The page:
Fast response helped contain bird flu in Japan

Fast response helped contain bird flu in Japan

KUMAMOTO - Restrictions on poultry shipments put in place due to an outbreak of highly virulent avian influenza in Taragi, Kumamoto Prefecture, have been lifted because recent tests for the virus have all been negative, the prefectural government said Thursday.

Infection-control operations based on lessons learned in past outbreaks of foot-and-mouth disease and bird flu are seen as having helped prevent the virus from spreading to other farms.

The prefecture has been conducting infection testing at two other poultry farms in the movement-restricted area designated on April 27 within a three-kilometer radius around the poultry farm where the outbreak occurred. Visual examinations of about 37,000 birds revealed no abnormalities. The prefecture announced that serum-antibody tests and virus-isolation tests performed on blood and other samples from chickens in the restricted-movement area have revealed no new infections.

Though the prefecture lifted a general ban on outside shipments from areas three to 10 kilometers from the farm where the outbreak occurred, restrictions on the movement of chickens and eggs inside the restricted area will remain, likely until May 8.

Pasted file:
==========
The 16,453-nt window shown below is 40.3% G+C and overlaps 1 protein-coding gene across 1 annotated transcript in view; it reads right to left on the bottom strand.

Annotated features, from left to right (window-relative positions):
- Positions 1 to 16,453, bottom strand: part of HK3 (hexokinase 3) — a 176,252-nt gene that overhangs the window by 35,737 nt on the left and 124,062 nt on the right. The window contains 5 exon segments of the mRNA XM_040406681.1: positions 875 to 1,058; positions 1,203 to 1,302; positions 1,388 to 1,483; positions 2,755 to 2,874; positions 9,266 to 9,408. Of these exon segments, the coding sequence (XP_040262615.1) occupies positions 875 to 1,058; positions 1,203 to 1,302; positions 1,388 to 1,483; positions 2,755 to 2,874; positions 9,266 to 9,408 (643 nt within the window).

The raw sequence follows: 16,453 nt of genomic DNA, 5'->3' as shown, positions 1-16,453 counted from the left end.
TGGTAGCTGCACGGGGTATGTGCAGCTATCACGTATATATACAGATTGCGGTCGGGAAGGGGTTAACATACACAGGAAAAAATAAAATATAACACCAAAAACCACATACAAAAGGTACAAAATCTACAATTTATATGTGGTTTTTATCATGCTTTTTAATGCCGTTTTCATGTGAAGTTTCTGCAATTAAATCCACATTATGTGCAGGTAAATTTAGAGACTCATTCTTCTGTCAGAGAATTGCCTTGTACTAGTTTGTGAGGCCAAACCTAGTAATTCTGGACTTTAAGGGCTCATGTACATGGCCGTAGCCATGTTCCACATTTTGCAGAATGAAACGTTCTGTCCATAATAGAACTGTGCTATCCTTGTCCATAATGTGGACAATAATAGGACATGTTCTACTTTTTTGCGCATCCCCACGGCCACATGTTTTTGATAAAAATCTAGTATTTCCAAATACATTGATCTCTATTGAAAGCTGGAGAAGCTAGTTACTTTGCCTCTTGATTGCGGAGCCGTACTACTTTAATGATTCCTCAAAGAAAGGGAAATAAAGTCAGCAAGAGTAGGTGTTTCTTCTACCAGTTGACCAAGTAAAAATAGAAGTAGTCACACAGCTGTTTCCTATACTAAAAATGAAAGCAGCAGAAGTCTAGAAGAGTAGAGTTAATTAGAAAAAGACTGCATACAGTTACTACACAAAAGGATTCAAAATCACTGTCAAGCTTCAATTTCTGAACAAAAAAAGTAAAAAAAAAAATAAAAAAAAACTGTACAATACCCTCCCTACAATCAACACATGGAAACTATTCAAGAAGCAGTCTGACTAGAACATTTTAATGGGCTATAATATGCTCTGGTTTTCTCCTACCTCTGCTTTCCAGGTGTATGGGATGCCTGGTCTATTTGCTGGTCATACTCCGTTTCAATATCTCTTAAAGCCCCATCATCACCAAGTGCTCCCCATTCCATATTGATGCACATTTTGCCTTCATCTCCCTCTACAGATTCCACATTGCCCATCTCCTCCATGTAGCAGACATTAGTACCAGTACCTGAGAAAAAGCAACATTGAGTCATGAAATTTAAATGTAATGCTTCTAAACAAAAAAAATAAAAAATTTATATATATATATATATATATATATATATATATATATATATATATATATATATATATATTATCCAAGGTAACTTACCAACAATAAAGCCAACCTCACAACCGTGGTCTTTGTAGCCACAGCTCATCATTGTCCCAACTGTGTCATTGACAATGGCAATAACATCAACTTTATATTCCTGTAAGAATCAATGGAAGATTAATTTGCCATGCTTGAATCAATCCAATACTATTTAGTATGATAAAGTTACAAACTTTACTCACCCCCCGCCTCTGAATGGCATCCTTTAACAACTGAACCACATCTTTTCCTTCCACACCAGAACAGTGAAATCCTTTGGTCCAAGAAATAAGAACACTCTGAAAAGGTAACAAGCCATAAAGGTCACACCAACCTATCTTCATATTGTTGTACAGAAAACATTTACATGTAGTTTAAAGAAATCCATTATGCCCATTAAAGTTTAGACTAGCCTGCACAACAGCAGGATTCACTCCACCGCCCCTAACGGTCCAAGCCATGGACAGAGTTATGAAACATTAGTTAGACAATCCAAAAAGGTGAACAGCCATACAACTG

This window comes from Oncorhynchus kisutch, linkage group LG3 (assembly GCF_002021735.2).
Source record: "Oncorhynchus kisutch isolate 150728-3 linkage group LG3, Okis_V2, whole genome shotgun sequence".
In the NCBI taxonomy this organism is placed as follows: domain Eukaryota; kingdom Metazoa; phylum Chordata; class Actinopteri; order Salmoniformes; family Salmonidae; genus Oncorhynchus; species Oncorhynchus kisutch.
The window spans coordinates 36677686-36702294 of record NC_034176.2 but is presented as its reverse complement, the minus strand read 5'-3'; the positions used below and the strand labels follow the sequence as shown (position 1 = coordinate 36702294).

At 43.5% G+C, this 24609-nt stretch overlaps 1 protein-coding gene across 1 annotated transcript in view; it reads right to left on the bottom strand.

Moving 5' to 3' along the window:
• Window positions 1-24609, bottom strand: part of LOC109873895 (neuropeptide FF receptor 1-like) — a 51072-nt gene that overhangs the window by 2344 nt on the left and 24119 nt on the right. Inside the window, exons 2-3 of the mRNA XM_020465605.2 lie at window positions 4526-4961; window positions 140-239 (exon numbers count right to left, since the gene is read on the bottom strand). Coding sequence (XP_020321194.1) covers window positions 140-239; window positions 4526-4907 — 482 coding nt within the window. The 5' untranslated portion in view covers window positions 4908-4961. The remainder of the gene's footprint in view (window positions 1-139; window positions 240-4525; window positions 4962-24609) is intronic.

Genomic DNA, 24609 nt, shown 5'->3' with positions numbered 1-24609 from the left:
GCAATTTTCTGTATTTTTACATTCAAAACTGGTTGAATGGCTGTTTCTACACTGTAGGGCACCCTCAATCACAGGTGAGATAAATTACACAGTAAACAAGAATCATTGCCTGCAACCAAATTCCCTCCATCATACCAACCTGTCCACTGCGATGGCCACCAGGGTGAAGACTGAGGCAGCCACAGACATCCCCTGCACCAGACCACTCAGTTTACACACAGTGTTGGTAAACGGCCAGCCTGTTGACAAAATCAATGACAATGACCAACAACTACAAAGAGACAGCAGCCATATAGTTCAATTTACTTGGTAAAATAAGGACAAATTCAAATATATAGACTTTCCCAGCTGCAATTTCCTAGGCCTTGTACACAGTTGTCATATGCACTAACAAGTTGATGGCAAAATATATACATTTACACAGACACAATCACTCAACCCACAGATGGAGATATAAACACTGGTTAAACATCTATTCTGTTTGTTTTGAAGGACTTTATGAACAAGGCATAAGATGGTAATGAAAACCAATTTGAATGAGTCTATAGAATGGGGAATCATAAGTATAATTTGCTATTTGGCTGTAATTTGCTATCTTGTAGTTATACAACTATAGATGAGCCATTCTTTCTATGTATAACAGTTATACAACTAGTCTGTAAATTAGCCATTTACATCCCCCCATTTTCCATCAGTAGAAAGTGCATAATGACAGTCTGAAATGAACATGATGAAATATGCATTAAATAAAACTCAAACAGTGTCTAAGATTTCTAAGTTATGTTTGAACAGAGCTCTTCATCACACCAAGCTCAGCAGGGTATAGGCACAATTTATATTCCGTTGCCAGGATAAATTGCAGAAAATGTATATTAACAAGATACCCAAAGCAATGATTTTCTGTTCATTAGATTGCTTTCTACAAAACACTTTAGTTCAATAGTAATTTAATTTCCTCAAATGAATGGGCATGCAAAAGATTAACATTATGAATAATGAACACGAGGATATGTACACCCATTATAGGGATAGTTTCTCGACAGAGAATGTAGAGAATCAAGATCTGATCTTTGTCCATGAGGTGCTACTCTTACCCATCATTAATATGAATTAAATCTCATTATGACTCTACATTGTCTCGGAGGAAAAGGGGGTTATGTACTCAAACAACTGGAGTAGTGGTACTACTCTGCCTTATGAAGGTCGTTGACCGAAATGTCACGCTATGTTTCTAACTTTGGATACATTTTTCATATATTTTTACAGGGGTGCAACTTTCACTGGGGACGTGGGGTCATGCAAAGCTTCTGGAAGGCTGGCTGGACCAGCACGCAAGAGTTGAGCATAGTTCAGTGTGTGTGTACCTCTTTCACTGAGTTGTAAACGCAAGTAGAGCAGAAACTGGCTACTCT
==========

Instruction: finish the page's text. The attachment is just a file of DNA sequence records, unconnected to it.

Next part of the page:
Rapid report

"I felt I had to report it quickly, so what happened before wouldn't repeat itself," the manager of the poultry farm where the outbreak occurred told The Yomiuri Shimbun in a telephone interview.

The man was referring to massive outbreaks of bird flu that occurred in 2010 and 2011. Infections in neighbouring Miyazaki Prefecture were not controlled, and 1.02 million birds at 13 farms had to be slaughtered.

On April 11, the man discovered several dozen dead birds in one of his chicken coops. After more than 100 birds died the next day, he suspected an outbreak.

He called a veterinarian, who performed simple testing. The results were positive, and he quickly contacted the Kumamoto prefectural government.

If no new infections occur, even the farm where the outbreak occurred could be reopened soon.

"I still think, 'Why me? Why now?' but I'm glad it didn't spread to other [farms]," the man said.

Highly virulent avian influenza, such as H5 subtypes, infects poultry and can cause large numbers of deaths.

Infection of humans, while rare, can occur if birds' internal organs are handled or large amounts of fecal dust are inhaled. Human infections have been reported in China and countries in Southeast Asia.

Infected meat is not dangerous if fully heated to at least 70 C.

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